College of Agriculture

Reed Pritchard

Carrying on his family’s tradition of agriculture, Reed Pritchard was born into this lifestyle. He is a senior from Flournoy, Californiamajoring in agriculture education. Growing up, Pritchard was surrounded by all aspects of agricultureespecially the cattle industry. He transferred to Chico State from Shasta College where he was heavily involved in the Agriculture Leadership club.

Reed Pritchard

His love for agriculture found a new outlet while working as a youth director for the Tehama County 4-H camp, where his passion for education was sparked. Pritchard got to see what it would be like working with people of all ages. During this camp, he was able to develop his leadership characteristics and his love for the youth. This provided him insight on what fair, equitable opportunities were for people of all ages.  

There have been two major influences in Prichard’s life when attending Chico State. The first was Professor Annie. S Adamian in the School of Education. 

Annie Adamian influenced my passion for providing access and equity for students in a classroom. She taught me how to develop classroom climate and cultures to allow all students to feel welcomed to participate in. I will never forget her as a mentor, said Pritchard.   

His second major influence was Professor Alyssa Schager in the College of Agriculture. 

“Alyssa Schager has helped me develop theories and philosophies about agriculture education that will play a role in the rest of my life. I credit these two individuals for being the most influential people in my life, said Pritchard.   

Pritchard has developed an interest in student psychology and classroom climates. He wants to acquire skills on how to create opportunities for students of all backgrounds and identities.  

“I want to learn how we can best develop a social climate so students can be their most authentic self. A goal of mine is to eventually receive my PhD to teach at the university level, said Pritchard.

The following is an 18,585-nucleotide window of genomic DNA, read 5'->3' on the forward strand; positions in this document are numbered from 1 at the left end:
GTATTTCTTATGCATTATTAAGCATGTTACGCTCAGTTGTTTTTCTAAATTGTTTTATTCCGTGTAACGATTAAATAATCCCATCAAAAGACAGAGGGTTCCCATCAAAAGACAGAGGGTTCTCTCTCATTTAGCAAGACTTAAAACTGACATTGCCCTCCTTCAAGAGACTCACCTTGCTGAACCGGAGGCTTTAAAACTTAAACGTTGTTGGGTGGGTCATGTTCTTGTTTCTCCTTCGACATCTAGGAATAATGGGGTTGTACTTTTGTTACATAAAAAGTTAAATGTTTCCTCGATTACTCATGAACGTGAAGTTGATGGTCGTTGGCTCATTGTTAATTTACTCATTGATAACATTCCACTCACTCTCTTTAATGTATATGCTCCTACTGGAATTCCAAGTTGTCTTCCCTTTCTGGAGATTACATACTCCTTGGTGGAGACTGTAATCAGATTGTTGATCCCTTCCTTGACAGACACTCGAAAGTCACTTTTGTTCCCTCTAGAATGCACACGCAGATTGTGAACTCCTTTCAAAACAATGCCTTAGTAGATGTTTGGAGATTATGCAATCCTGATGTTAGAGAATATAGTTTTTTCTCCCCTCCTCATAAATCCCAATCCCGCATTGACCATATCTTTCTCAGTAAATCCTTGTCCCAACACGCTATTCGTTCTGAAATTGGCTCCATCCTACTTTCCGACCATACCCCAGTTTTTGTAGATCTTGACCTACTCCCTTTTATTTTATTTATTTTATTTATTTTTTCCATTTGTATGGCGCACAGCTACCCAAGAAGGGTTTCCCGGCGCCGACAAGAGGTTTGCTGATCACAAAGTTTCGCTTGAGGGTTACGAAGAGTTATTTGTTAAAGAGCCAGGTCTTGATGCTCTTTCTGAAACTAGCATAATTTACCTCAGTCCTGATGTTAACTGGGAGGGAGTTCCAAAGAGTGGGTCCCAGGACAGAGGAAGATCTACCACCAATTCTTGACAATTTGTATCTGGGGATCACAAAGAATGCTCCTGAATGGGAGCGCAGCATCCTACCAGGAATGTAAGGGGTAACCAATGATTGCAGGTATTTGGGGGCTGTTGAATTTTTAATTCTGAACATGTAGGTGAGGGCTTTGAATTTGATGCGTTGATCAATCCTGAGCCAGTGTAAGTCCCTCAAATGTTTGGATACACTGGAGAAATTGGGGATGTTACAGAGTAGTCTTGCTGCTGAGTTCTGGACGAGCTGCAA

Pritchard’s background is very diverse ranging from animal science to agriculture mechanics. He currently is working at the beef unit at the University.  

“My favorite part about the cattle industry is the range science aspect. I grew up in this area in the north state where my dad and I run our cattle. There is something very unique and cultural about range sciences.” Pritchard said, “My dad always taught me to give respect to the native cultures that lived on the land before. There is also the ecological side of raising cattle and how they can help diversity develop in these local ecosystems and help with the control of wildfires.”   

Pritchard poses some valuable advice for current and incoming students.  

He said, “Try everything, meet everyone, shake everyone’s hand, and smile at everyone. Do not waste your time here, you only have four years to be in college. You have your whole life to work. Just indulge in these next four years.”   

Pritchard is also a part of the Young Cattlemen’s Association club and Rangeland Management club. His hobbies include hiking, backpacking, and swimming.  

I am extremely grateful for every single person that has impacted my experiences here at Chico State. I want to thank all of my professors, friends, and co-workers that supported me on this journey, said Pritchard.